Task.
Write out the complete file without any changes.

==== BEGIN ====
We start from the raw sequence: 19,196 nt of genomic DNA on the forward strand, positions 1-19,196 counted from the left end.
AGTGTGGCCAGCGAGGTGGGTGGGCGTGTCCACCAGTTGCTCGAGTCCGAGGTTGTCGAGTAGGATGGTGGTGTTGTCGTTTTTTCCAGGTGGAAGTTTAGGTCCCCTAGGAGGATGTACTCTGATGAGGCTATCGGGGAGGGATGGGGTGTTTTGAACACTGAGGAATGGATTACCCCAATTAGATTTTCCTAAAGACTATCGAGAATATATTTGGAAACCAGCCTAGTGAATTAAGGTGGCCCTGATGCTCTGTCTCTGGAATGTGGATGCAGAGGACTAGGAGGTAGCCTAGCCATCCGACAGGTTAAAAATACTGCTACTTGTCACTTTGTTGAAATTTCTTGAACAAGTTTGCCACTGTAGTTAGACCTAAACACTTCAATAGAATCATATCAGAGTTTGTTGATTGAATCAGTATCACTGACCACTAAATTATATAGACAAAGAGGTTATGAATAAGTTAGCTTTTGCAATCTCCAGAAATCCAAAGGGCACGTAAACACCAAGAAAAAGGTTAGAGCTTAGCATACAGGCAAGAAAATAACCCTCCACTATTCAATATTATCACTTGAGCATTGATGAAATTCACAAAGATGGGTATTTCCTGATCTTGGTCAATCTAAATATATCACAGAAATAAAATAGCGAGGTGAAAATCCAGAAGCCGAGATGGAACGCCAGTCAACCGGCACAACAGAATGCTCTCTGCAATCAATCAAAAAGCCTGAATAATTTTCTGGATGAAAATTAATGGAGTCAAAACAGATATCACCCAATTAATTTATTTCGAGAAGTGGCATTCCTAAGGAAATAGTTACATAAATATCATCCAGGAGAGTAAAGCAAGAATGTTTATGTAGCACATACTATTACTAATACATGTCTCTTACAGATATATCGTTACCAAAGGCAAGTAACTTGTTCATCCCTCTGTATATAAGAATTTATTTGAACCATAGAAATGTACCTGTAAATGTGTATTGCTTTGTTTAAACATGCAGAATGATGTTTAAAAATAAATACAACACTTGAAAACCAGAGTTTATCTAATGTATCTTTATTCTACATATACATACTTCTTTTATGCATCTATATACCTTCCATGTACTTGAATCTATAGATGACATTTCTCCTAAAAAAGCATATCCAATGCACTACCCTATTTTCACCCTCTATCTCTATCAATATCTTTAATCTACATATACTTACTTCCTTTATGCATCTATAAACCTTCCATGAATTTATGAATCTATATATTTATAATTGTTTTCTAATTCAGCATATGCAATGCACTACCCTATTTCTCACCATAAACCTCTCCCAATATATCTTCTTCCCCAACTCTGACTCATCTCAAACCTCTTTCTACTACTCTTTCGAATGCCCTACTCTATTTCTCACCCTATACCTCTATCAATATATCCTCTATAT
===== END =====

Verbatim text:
We start from the raw sequence: 19,196 nt of genomic DNA on the forward strand, positions 1-19,196 counted from the left end.
AGTGTGGCCAGCGAGGTGGGTGGGCGTGTCCACCAGTTGCTCGAGTCCGAGGTTGTCGAGTAGGATGGTGGTGTTGTCGTTTTTTCCAGGTGGAAGTTTAGGTCCCCTAGGAGGATGTACTCTGATGAGGCTATCGGGGAGGGATGGGGTGTTTTGAACACTGAGGAATGGATTACCCCAATTAGATTTTCCTAAAGACTATCGAGAATATATTTGGAAACCAGCCTAGTGAATTAAGGTGGCCCTGATGCTCTGTCTCTGGAATGTGGATGCAGAGGACTAGGAGGTAGCCTAGCCATCCGACAGGTTAAAAATACTGCTACTTGTCACTTTGTTGAAATTTCTTGAACAAGTTTGCCACTGTAGTTAGACCTAAACACTTCAATAGAATCATATCAGAGTTTGTTGATTGAATCAGTATCACTGACCACTAAATTATATAGACAAAGAGGTTATGAATAAGTTAGCTTTTGCAATCTCCAGAAATCCAAAGGGCACGTAAACACCAAGAAAAAGGTTAGAGCTTAGCATACAGGCAAGAAAATAACCCTCCACTATTCAATATTATCACTTGAGCATTGATGAAATTCACAAAGATGGGTATTTCCTGATCTTGGTCAATCTAAATATATCACAGAAATAAAATAGCGAGGTGAAAATCCAGAAGCCGAGATGGAACGCCAGTCAACCGGCACAACAGAATGCTCTCTGCAATCAATCAAAAAGCCTGAATAATTTTCTGGATGAAAATTAATGGAGTCAAAACAGATATCACCCAATTAATTTATTTCGAGAAGTGGCATTCCTAAGGAAATAGTTACATAAATATCATCCAGGAGAGTAAAGCAAGAATGTTTATGTAGCACATACTATTACTAATACATGTCTCTTACAGATATATCGTTACCAAAGGCAAGTAACTTGTTCATCCCTCTGTATATAAGAATTTATTTGAACCATAGAAATGTACCTGTAAATGTGTATTGCTTTGTTTAAACATGCAGAATGATGTTTAAAAATAAATACAACACTTGAAAACCAGAGTTTATCTAATGTATCTTTATTCTACATATACATACTTCTTTTATGCATCTATATACCTTCCATGTACTTGAATCTATAGATGACATTTCTCCTAAAAAAGCATATCCAATGCACTACCCTATTTTCACCCTCTATCTCTATCAATATCTTTAATCTACATATACTTACTTCCTTTATGCATCTATAAACCTTCCATGAATTTATGAATCTATATATTTATAATTGTTTTCTAATTCAGCATATGCAATGCACTACCCTATTTCTCACCATAAACCTCTCCCAATATATCTTCTTCCCCAACTCTGACTCATCTCAAACCTCTTTCTACTACTCTTTCGAATGCCCTACTCTATTTCTCACCCTATACCTCTATCAATATATCCTCTATAT